China’s environment minister enlists people power to help clean up the country’s “black and stinky” waterways.
Two days before the country’s new environmental law took effect, six polluting companies in east China’s Jiangsu Province were walloped with the most costly penalties ever imposed by a Chinese court. Is […]
China is so bad at conservation that it had to launch the most impressive water-pipeline project ever
(March 17, 2014) Reporter Lily Kuo takes an in-depth look at China’s South-to-North Water Diversion project — the world’s largest water diversion conceived originally by Mao Zedong as a way to relieve North China’s dwindling water resources by “borrowing” from the south of the country. But not even the project’s leaders are pretending the mammoth, ultra-complex, $80-billion scheme will solve China’s water problem. Moreover, it has already created extra problems. Kuo concludes the project is another example of an engineer-dominated government’s fondness for huge-scale vanity projects with a particular weakness for mega-water works. No wonder. Without the man-made institutions — a robust regulatory regime and the rule of law — the Chinese government is bereft of tools to induce the efficient use (and conservation) of water. And so it builds canals and moves water from one watershed to another, creating havoc and perpetuating the problem of China’s crippling water crisis.
(May 31, 2013) The process of diverting water from the Yangtze River through the eastern route of China’s massive South-to-North Water Diversion Project began this week after 11 years since construction began. Although the water diversion intended for drought-prone cities in China’s arid northern regions “will enrich the water supply in the north, its impact on the ecosystem is irreversible,” said Ma Jun, an environmentalist.
(May 25, 2011) Contradicting official claims that the Three Gorges reservoir plays no part in exacerbating the drought in the Yangtze River basin, Ma Jun of the Beijing-based Institute of Public and Environmental Affairs, a non-government organization, told Reuters: “Without the Three Gorges Dam, the water level in the Yangtze would not be that low.” Faced with the downstream drought crisis, Three Gorges officials have been ordered to release water, thus hampering their ability to generate power. Added Ma: “Fundamentally there is a conflict between hydropower generation and water supply, irrigation, and navigation.”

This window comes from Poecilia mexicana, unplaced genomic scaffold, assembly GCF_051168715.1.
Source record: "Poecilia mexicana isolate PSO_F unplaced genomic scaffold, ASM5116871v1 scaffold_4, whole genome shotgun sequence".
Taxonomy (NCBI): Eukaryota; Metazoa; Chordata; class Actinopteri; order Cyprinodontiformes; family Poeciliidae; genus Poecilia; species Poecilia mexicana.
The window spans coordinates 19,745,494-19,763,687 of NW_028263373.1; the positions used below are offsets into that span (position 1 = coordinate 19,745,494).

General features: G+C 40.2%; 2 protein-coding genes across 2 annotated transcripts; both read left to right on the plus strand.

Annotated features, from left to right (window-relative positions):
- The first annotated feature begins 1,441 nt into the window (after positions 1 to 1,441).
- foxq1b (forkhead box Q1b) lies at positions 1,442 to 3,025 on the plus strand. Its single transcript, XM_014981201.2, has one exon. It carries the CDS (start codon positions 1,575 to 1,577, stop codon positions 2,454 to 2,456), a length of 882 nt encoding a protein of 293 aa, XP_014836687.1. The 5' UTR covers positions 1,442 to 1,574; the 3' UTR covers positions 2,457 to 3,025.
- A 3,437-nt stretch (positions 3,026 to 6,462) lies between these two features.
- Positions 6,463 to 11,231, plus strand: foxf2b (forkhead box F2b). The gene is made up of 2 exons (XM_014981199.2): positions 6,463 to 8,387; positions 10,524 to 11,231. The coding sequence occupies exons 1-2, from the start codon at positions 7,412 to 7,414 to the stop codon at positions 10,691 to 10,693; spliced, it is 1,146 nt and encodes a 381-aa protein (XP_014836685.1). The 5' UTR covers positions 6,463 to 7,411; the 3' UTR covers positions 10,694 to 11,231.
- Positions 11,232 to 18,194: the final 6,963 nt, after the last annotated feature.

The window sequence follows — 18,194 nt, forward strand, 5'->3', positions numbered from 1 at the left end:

(May 6, 2011) Beijing really is trying to turn its water dilemma around. This Circle of Blue – Reporting the Global Water Crisis spotlight looks at what action the city’s municipal government is taking to reverse the capital’s water crunch but finds, in spite of acting with speed and authority, current measures are not fast or strong enough. Zhang Junfeng, a Beijing-based engineer and environmental activist, who has been researching Beijing’s water crisis for years, tells Circle of Blue the government still doesn’t clearly recognize the true extent of its problem and seems to think that as long as the country’s GDP is growing, the capital “can just buy the water” it needs. Not realizing that without water, hoped-for growth will falter.
(January 18, 2011) Developers of hydroelectric plant have redrawn the boundaries of a crucial freshwater reserve for rare and economically important species, writes the Guardian’s Jonathan Watts.
(April 1, 2010) Residents in drought-stricken Beijing are, literally, flushing their water resources away.
A voice in the wilderness is forcing China to heed growing international concerns over the environment
(July 13, 2007) Ma Jun has emerged as the powerful voice of China’s budding green movement.
(May 11, 2007) In the past 12 months, some 120 million tons of household sewage, mostly untreated, have been released into the Yellow River in Lanzhou, capital of Gansu Province in Northwest China, a report by China Central Television (CCTV) said on Wednesday.
(October 28, 2006) Shanghai: A mainland environmentalist has released a list of more than 30 foreign-invested companies that the government has blacklisted for causing water pollution and accused them of double standards.
(October 27, 2006) Chinese joint ventures with global corporations such as Panasonic, Pepsi-Cola and Nestle are among 33 multinational companies that various levels of government have blacklisted for causing water pollution, according to a non-governmental organization.
(September 20, 2006) The Beijing-based Institute of Public and Environmental Affairs, run by author Ma Jun, has launched a ‘name and shame’ website that lists more than 2,500 companies it accuses of polluting the country’s fragile water system.
(September 19, 2006) ‘There needs to be a major shift in the way of doing things — no longer trying just to get permission [for a project] but to lead efforts for public participation,’ says environmental advocate Ma Jun.
(August 22, 2006) ‘Economic growth cannot be allowed to come at a steep environmental cost,’ says Ma Jun, author of a book on China’s water crisis. ‘It is time for the government to cope with the realities of declining water stocks.’